After leaving home in 1914, Armstrong quickly found work amidst Storyville’s nightlife, the red light district of New Orleans, sitting in with his musical heroes. Chief among them was Joe King Oliver, the leading cornettist of the day, who mentored Louis and found him occasional work. A tempestuous marriage to Daisy, a prostitute, was short lived, and when King Oliver moved to Chicago in 1918 following the closure of Storyville, Armstrong replaced him in what then became trombonist Kid Ory’s band. Armstrong’s musical stock was beginning to grow, and his technique, reading skills and musical experience developed further as he played also in Papa Celestin’s band and on the riverboats with Fate Marable and others. In 1922 Louis moved to Chicago to play second trumpet for King Oliver, and two years later he married the band’s pianist, Lil Hardin, who stiffened his ambition and persuaded him to accept Fletcher Henderson’s offer to join his band in New York’s prestigious Roseland Ballroom. His arrival in New York was treated with scepticism by the seasoned professionals of Henderson’s class outfit, but any mistaken view that Armstrong was a musical parvenu and country bumpkin (“He was big and fat and wore high-top shoes with hooks in them, and long underwear down to his socks,” said Don Redman, Henderson’s arranger) was forgotten as soon as Armstrong played. He worked and recorded with singers Bessie Smith and Ma Rainey, among others, and his reputation as the leading jazz player of his time became assured as Armstrong’s conceptions of swing and melodic invention unfolded and transformed Henderson’s band. He returned to Chicago in November 1925 to perform in the cabarets and theatres that catered for black audiences, first with Lil Armstrong’s Dreamland Syncopators and then with Erskine Tate’s ‘Little Symphony’ Orchestra. With Tate, Armstrong broadened his vocal range and began to play the trumpet with its more brilliant sound; he swapped to the trumpet completely at some point in 1928.
“Armstrong seemed able to hear what Oliver was improvising and reproduce it himself at the same time. It seemed impossible so I discounted it, but it was true. Then the two wove around each other like suspicious women talking about the same man.” – Eddie Condon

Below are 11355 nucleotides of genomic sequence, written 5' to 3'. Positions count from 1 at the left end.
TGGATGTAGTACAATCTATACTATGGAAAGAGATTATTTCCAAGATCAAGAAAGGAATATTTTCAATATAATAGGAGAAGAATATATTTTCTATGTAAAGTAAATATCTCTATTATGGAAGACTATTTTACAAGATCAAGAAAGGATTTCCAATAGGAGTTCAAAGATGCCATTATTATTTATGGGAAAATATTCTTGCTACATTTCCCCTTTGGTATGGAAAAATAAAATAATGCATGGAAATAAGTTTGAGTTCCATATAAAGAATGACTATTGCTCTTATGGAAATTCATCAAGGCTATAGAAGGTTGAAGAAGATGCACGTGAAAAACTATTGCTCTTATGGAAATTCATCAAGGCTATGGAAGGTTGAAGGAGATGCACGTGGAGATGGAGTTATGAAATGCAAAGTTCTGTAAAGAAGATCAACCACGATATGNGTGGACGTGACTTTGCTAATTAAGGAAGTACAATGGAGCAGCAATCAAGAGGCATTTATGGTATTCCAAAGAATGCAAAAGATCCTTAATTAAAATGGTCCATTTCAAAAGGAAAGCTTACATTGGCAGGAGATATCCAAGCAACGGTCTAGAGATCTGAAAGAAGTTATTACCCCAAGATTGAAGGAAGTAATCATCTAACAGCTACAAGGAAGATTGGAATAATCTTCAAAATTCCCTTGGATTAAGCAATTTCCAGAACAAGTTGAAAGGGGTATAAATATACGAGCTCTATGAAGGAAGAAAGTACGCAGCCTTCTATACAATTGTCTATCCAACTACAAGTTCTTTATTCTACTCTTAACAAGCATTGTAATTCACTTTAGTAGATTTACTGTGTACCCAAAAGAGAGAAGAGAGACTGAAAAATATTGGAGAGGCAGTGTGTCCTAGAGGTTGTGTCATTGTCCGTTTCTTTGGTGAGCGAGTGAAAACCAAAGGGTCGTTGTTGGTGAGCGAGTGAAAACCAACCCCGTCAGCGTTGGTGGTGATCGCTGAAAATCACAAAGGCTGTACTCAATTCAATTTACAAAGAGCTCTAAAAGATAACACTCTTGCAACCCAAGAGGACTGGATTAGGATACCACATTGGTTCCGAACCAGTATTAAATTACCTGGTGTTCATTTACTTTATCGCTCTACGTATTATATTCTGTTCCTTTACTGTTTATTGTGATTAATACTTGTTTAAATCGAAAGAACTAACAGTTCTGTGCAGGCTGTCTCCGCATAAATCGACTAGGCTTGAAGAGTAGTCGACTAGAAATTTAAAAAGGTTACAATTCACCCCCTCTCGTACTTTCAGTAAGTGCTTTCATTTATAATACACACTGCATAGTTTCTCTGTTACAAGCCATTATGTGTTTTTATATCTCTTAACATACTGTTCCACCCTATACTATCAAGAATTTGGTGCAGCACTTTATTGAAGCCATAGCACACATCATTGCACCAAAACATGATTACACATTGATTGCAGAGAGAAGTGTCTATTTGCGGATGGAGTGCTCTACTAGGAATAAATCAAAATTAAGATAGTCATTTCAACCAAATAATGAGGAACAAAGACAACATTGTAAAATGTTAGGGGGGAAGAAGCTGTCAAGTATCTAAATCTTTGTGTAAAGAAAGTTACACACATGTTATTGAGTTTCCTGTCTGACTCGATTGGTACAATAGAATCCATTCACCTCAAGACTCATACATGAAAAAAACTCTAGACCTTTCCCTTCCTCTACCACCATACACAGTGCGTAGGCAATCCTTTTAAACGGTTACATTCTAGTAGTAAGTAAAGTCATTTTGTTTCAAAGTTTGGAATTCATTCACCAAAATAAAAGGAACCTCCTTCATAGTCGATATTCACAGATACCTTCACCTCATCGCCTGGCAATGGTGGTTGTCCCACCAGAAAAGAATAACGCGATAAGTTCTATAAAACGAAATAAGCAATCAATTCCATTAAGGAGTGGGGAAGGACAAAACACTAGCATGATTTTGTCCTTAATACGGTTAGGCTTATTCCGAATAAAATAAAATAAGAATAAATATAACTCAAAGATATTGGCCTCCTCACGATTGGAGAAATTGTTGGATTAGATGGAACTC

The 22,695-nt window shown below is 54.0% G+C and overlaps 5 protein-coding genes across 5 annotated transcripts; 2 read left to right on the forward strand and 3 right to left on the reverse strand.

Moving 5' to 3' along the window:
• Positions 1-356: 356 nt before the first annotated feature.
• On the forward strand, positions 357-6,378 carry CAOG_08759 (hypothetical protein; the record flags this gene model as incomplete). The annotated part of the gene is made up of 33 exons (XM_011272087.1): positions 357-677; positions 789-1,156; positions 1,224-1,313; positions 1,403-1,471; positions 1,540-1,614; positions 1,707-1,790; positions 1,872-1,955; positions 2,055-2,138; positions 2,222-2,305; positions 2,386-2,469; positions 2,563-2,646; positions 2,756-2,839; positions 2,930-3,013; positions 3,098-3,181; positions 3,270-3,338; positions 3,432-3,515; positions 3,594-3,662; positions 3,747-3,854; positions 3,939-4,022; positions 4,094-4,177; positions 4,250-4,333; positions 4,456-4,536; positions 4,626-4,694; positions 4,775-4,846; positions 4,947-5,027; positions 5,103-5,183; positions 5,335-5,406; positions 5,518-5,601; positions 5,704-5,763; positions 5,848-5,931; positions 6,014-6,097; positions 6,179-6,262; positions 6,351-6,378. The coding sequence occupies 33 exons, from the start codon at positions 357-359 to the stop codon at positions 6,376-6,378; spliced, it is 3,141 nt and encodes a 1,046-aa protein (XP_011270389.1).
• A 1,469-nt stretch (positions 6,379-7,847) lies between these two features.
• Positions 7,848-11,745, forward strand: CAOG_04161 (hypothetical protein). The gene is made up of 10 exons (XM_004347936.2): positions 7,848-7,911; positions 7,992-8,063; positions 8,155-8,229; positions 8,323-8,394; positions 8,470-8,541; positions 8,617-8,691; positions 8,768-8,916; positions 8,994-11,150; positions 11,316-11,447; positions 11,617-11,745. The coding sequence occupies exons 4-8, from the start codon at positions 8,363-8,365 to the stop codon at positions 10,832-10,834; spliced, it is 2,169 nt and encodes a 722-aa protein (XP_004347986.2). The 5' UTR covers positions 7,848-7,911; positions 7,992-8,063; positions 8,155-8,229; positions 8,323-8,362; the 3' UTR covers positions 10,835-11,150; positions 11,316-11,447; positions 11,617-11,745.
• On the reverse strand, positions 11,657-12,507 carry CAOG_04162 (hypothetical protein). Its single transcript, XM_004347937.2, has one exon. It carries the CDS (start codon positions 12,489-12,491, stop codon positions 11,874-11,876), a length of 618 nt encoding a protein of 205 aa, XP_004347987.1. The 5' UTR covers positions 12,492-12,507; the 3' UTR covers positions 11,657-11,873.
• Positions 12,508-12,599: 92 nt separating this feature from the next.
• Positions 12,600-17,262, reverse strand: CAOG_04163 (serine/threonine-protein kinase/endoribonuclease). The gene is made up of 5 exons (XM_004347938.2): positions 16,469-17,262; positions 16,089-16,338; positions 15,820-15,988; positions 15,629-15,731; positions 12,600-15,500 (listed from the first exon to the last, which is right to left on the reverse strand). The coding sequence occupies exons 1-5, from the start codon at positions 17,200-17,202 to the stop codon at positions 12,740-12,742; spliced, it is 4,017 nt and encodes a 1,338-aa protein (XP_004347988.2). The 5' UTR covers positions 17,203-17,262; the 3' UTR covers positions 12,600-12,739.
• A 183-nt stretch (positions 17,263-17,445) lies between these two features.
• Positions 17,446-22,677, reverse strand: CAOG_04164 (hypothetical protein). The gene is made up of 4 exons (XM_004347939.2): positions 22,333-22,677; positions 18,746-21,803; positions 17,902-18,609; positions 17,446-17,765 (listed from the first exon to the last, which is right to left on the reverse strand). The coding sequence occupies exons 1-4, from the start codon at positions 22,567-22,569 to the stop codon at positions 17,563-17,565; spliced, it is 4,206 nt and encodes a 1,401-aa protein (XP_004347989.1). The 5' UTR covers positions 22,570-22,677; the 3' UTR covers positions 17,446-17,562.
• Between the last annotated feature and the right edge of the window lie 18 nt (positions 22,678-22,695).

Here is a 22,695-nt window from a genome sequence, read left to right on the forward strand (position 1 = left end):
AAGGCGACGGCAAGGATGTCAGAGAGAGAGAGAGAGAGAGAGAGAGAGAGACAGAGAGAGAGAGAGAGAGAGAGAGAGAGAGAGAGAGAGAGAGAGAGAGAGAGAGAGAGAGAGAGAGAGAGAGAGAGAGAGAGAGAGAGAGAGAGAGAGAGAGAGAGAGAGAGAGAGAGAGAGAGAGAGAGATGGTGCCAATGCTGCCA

THE HOT FIVE AND HOT SEVEN RECORDINGS
Almost immediately upon his return to Chicago, the OKeh record company contracted Louis to record with studio based bands comprised of well-known musicians familiar with the New Orleans style of collective improvising, including Kid Ory, clarinettist Johnny Dodds and pianist Earl Hines. With Louis as the marketed name, these so-called Hot Five and Hot Seven sides were aimed at the vast numbers of Southern blacks who had migrated northward during and after World War One. Recorded over a period of three years and with each musician paid only 50$ per session, these are perhaps the most influential batch of jazz recordings ever made and changed absolutely the jazz environment. Tracks like Potato Head Blues and West End Blues, flawless and unparalleled, set the new standard: they not only highlighted Armstrong’s brilliant playing but also delineated the soloist’s role in jazz, which was not merely to paraphrase the melody but to improvise above a set of chord changes. With Armstrong as the new figurehead of jazz improvisation, cliché gave way to invention and imagination as Armstrong streamlined his style with his use of time and dramatic pause, and drama was complemented by an emotional purport (especially in the recordings after 1927), and surprise and variety came to the fore. Armstrong had never relied on virtuosity for its own sake (Oliver had told him that “if a cat can swing a lead and play a melody, that’s what counts”) and his ostentatious technique was employed in a more sparse and controlled context, to telling effect.